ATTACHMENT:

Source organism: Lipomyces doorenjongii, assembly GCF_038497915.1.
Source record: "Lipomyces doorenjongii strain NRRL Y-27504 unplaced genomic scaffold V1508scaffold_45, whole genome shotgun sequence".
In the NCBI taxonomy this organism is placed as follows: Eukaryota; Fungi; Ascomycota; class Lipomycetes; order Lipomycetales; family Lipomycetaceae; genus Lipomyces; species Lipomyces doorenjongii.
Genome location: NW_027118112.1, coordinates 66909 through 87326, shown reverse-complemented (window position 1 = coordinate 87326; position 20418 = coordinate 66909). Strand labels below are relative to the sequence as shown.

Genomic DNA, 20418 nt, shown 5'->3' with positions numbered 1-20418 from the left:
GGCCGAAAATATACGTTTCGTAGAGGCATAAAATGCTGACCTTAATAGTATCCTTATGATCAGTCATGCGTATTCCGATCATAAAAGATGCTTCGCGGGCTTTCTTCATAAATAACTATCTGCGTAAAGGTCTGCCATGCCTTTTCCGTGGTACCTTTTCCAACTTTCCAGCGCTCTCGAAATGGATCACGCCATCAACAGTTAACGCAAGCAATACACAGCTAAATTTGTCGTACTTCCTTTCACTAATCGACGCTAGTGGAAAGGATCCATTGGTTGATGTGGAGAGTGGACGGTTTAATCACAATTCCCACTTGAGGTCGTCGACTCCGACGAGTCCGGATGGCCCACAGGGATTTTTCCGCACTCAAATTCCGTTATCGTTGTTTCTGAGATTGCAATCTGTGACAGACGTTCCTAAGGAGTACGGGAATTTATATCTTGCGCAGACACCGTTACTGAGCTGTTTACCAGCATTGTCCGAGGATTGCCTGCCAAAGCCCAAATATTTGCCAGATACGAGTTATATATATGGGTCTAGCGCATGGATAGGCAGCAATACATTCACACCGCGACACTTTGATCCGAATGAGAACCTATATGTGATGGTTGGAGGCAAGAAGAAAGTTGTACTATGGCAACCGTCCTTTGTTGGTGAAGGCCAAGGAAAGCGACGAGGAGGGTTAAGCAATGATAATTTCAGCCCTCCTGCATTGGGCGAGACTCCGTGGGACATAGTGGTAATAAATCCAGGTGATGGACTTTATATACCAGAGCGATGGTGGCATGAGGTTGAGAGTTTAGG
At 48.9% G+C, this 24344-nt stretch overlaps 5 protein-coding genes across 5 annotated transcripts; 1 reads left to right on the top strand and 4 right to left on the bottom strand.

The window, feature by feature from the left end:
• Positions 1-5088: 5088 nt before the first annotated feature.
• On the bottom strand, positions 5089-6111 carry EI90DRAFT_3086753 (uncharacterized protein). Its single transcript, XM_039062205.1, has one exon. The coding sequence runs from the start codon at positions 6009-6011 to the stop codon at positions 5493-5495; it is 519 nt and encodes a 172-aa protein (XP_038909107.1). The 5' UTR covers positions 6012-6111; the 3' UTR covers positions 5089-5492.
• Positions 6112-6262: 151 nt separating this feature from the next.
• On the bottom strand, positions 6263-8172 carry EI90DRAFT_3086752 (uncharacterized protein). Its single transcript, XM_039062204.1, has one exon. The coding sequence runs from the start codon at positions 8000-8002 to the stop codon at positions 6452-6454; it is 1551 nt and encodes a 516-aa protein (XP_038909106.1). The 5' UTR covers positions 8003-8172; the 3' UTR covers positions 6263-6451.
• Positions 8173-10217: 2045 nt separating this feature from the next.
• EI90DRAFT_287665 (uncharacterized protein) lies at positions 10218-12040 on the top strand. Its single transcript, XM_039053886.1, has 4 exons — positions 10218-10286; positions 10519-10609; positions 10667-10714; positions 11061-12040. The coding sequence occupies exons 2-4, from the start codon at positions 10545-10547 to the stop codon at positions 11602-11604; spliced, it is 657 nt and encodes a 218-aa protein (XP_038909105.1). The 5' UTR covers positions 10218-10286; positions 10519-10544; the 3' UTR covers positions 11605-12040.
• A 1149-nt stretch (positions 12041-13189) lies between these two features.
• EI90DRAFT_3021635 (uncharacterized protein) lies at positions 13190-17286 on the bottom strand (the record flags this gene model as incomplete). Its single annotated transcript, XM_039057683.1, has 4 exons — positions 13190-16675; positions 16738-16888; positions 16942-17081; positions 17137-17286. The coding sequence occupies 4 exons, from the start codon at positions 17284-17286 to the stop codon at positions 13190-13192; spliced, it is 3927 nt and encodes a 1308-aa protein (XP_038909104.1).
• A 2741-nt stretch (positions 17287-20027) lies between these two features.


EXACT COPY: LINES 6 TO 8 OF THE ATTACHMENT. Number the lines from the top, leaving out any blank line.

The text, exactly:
GGCCGAAAATATACGTTTCGTAGAGGCATAAAATGCTGACCTTAATAGTATCCTTATGATCAGTCATGCGTATTCCGATCATAAAAGATGCTTCGCGGGCTTTCTTCATAAATAACTATCTGCGTAAAGGTCTGCCATGCCTTTTCCGTGGTACCTTTTCCAACTTTCCAGCGCTCTCGAAATGGATCACGCCATCAACAGTTAACGCAAGCAATACACAGCTAAATTTGTCGTACTTCCTTTCACTAATCGACGCTAGTGGAAAGGATCCATTGGTTGATGTGGAGAGTGGACGGTTTAATCACAATTCCCACTTGAGGTCGTCGACTCCGACGAGTCCGGATGGCCCACAGGGATTTTTCCGCACTCAAATTCCGTTATCGTTGTTTCTGAGATTGCAATCTGTGACAGACGTTCCTAAGGAGTACGGGAATTTATATCTTGCGCAGACACCGTTACTGAGCTGTTTACCAGCATTGTCCGAGGATTGCCTGCCAAAGCCCAAATATTTGCCAGATACGAGTTATATATATGGGTCTAGCGCATGGATAGGCAGCAATACATTCACACCGCGACACTTTGATCCGAATGAGAACCTATATGTGATGGTTGGAGGCAAGAAGAAAGTTGTACTATGGCAACCGTCCTTTGTTGGTGAAGGCCAAGGAAAGCGACGAGGAGGGTTAAGCAATGATAATTTCAGCCCTCCTGCATTGGGCGAGACTCCGTGGGACATAGTGGTAATAAATCCAGGTGATGGACTTTATATACCAGAGCGATGGTGGCATGAGGTTGAGAGTTTAGG
At 48.9% G+C, this 24344-nt stretch overlaps 5 protein-coding genes across 5 annotated transcripts; 1 reads left to right on the top strand and 4 right to left on the bottom strand.

The window, feature by feature from the left end: